The cathedrals of medieval Europe frequently portray this scene from Matthew 25 in carvings over the doors of the sanctuary. Jesus is seated on his throne. The people of the world are gathered before him. The saved are on his right; the damned are on his left.

Continue reading “Vulnerable Disciples: The Least of These My Brethren”

Bruns on Worship and Discipleship in the Early Church

At Seedbed, Steven D. Bruns has an excellent article on the relationship between corporate worship and making disciples in the early church.

… The main function of the worship service, wherever it was celebrated, was twofold. First, it was a time of intense teaching and discipleship, and second it was a time to receive the Eucharist. All people were allowed to attend the first part of the service; only baptized Christians were allowed to remain for the second. …

… The worship service was not evangelistic in nature, and the preaching was not for conversion of the visitors. The focus was on God and how to be a faithful follower of God. If people who were not Christian arrived at a service, (they frequently did since the Church experienced explosive growth for the first three centuries), they had already been intrigued by the lives of the Christians they knew. The reason they came was not to be the center of attention or the focus of the service, but to learn what these people truly believed and why.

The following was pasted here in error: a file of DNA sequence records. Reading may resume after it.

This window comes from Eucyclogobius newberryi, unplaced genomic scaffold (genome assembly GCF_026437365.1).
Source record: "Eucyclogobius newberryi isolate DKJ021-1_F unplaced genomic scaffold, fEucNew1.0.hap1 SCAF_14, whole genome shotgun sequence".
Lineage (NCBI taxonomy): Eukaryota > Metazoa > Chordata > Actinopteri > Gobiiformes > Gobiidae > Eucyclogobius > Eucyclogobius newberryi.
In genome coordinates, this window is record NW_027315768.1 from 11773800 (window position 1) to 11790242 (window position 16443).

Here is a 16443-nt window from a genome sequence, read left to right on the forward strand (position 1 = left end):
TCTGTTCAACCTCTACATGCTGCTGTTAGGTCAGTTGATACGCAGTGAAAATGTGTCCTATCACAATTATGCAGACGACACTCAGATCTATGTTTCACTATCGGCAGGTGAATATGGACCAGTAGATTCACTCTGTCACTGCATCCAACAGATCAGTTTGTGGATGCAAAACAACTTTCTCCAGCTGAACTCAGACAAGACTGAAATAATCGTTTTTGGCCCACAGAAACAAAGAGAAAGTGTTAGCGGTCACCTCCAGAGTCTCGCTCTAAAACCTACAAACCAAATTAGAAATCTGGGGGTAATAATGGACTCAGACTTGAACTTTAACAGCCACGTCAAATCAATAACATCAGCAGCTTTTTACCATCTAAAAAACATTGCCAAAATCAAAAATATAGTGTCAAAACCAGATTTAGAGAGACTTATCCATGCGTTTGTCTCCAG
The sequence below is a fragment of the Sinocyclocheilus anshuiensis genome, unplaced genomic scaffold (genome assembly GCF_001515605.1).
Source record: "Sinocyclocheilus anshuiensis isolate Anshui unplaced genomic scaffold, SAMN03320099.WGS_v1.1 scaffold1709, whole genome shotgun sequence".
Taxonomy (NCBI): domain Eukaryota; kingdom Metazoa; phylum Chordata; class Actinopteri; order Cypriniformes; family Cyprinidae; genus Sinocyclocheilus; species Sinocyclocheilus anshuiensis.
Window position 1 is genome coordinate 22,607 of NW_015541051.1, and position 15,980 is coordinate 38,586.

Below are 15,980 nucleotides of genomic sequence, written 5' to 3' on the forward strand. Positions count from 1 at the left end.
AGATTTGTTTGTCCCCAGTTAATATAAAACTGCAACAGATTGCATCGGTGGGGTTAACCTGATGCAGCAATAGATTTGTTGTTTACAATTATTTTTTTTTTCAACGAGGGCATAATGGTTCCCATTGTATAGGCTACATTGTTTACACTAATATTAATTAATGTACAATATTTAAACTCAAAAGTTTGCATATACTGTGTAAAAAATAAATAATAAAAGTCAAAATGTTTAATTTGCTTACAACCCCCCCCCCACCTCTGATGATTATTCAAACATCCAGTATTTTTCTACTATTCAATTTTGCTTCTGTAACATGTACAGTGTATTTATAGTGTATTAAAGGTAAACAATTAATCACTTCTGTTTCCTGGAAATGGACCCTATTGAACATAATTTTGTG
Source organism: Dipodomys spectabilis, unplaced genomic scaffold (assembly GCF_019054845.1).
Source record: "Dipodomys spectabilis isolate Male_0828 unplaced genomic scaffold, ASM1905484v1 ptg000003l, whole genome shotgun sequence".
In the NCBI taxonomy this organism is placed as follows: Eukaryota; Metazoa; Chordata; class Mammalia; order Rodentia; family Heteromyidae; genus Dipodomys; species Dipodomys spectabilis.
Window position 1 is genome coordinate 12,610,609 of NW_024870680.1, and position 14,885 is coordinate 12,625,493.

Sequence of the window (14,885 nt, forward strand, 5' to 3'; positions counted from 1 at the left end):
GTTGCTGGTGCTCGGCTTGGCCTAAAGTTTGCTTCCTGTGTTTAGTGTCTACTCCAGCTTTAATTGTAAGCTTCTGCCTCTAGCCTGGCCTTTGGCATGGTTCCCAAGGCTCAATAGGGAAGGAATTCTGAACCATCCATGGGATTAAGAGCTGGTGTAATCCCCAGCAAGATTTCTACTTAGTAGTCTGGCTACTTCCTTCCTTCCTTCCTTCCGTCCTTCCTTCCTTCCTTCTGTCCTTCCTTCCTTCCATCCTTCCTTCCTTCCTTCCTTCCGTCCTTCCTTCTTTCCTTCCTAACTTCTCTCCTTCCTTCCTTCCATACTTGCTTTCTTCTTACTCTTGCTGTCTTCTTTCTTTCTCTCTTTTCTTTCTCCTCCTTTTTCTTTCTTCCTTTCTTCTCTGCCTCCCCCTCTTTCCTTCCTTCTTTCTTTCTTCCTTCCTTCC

Some may find it ironic, or even a bit troubling, that early Christian worship was liturgical, always incorporated the Lord’s Supper, did not focus on the conversion of its visitors, and yet still grew tremendously. …

Four C’s of Salvation

1 Thessalonians 1:1–10

Paul’s first letter to the church at Thessalonica is generally considered to be the oldest document in the New Testament. It is usually dated around the year 50 CE, or 17-20 years after Jesus’ resurrection. It is the earliest written witness, then, of what the Christian faith meant for the Gentiles who first heard it preached in the Greco-Roman world.

As I looked at the text of 1 Thessalonians 1:1-10, the material coalesced for me around four words: comprehension, conviction, conversion and commission. Now I would not ordinarily organize the text around four alliterative points. “Points” are not generally my thing; I think a narrative approach is generally preferable. However, as a worked with the text, these four words kept coming back to me as a way to describe how the church in Thessalonica received the apostle Paul’s’ preaching of the gospel.


The first thing that strikes me is that Paul’s message included specific assertions about who God is and what God did.

The “living and true God” (1:9) is “the Father” (1:1, 1:3). By implication, all other deities are “idols” that Paul condemns in 1:9.

Furthermore, Jesus is the “Christ” (1:1, 1:3) [or “messiah” or “anointed one”]. He is “the Lord” (1:1, 1:3) and God’s “son” (1:10), whom God raised from the dead (1:10). In the future, Jesus will come again from heaven to save “us” [the church, whom Paul addresses] from the wrath to come [presumably on those who still cling to idols] (1:10).

So Paul proclaimed a faith that encompassed God the Father, and Jesus Christ, his Son, the Lord, who died, who rose from the dead, and who will come again when God judges the world.

Continue reading “Four C’s of Salvation”